Here’s a good one from our own Lee Pierce. Enjoy! -anita
I just read a short article by Dr. R. Albert Mohler Jr. concerning the church’s role in an ever-increasingly secular world. Dr. Mohler begins his article with a quote from Will Durant, who, along with his wife Ariel, penned a tremendous, 11-volume work entitled The Story of Civilization. Durant’s quote—one which should concern and impact every Christian– is this: “The greatest question of our time is not communism vs. individualism, … not even the East vs. the West; it is whether men can bear to live without God.”
I don’t know, of course, where you stand on the issue of whether America is becoming more and more secularized. From where I sit, there is no question that the forces of secularism are on the rise in our land. Where once the church was the source of many of the good things in society (laws, hospitals, charities, schools, etc.), in our current world, much connected to God and His church is being marginalized and written out of the daily discourse. Which leads me to another quote or two from Will Durant: “A great civilization is not conquered from without until it has destroyed itself within.” And “Rome remained great as long as she had enemies who forced her to unity, vision, and heroism. When she had overcome them all she flourished for a moment and then began to die.”
As I look around at America and the modern church, I see division everywhere. I see hatred, crass opportunism, and egotism taking flight. While I’m only one man and have few, if any, formal credentials to assess cataclysmic societal changes like this, I am able to look around and, in dismay, see much more of what I described above flourishing in the land that I love. And it causes me great pain because so many men and women have worked so hard for many generations to get us to where we are today. We have more opportunities and possessions than any society that has ever been on the face of the Earth; but I fear that maybe all of that is contributing to our demise. It’s a well-worn fact that the church grows when things are difficult in daily life or there is persecution. Tertullian’s famous quote made its way into Steve Green’s song, “The Faithful.” The quote is this: “The blood of the martyrs is the seed of the church.” It seems to me the last time this nation really came strongly together in a common bond against adversity was during 9/11. How good do we have it? I often thank God in the morning when I take a shower for the blessing of clean, warm water with which to do so. Simply said, so many of the peoples of the earth have no such luxury.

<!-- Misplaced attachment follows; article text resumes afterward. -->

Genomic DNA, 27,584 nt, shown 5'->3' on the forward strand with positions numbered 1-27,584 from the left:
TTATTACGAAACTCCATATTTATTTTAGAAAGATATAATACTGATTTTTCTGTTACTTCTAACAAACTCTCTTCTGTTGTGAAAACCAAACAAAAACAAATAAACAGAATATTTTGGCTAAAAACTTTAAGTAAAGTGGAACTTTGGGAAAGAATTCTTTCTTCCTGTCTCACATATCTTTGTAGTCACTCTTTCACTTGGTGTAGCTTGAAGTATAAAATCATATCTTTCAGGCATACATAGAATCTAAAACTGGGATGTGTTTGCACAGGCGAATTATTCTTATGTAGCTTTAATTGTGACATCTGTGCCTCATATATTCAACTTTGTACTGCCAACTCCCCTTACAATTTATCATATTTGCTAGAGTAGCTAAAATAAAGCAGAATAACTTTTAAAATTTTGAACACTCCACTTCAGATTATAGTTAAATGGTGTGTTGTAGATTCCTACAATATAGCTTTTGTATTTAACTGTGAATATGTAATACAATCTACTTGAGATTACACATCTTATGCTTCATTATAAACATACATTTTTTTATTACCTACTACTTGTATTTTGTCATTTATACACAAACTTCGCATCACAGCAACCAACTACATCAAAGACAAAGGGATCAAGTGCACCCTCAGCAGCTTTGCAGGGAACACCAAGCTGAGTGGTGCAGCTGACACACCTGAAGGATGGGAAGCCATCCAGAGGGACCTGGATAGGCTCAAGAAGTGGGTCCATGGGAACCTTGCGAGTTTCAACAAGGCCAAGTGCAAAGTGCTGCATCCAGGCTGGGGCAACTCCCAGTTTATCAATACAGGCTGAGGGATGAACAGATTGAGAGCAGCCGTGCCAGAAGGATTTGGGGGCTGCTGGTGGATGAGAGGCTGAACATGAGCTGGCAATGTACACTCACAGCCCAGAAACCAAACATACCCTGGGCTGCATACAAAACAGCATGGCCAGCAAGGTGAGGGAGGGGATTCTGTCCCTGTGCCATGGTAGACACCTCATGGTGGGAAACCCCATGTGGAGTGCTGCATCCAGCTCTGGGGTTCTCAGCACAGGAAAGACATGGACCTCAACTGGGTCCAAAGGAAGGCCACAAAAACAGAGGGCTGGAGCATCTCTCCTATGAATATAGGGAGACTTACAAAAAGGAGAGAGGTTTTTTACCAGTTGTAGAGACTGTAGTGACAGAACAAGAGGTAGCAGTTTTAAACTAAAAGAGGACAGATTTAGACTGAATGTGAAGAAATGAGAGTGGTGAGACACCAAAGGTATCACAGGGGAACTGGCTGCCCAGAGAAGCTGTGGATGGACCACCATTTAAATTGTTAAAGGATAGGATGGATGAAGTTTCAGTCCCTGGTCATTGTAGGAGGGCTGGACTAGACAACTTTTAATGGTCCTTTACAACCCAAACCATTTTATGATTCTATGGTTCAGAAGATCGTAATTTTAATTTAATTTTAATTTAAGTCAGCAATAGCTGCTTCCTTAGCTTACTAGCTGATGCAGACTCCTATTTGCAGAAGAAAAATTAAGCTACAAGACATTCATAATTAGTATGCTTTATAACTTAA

As society pushes ever harder to write God out of the daily life of man, what is left? According to Dr. Mohler, “Concern for the individual, a commitment to human rights, and respect for the good, the beautiful, and the true…grew out of Christian convictions and the influence of revealed religion…[and] are under serious attack.” He goes on to say, “The very notion of right and wrong is now discarded by large sectors of American society.”
And what about the church—not the institution but us, you and me. To quote Mohler, “The concern of the church is not to know its own mind, but to know and follow the mind of God.” Whereas the church held sway in society (more so in the West) for several centuries, things have come full circle, and now the church is forced to deal with a society opposed to its message in no small measure. As was the case in the early Christian church, the church today is on the outside looking in. Mohler adds, “The church must awaken to its status as a moral minority and hold fast to the gospel we have been entrusted to preach.”
I’m pretty convinced that, to be a Christian in America, it will become more and more difficult to live out our Christianity. But maybe you’re like me in this way: I often take my faith, my Christian walk, for granted. I’m generally not called out for talking about my faith. But that may be changing; in fact, our Lord said that it would: “… but I chose you out of the world, therefore the world hates you.” [Jn 15:19]
No matter what assessment society chooses to make of Christian, faith-based people, we can cling to the knowledge that we know the one, true God, who has a plan for us for all eternity. I can only wonder in sadness at what those who condemn or marginalize us have to look forward to. All the more reason that we, each of us, needs to continue to be an example. To continue shining our light on all of those with whom we come into contact, even if ridiculed. God will always do His part…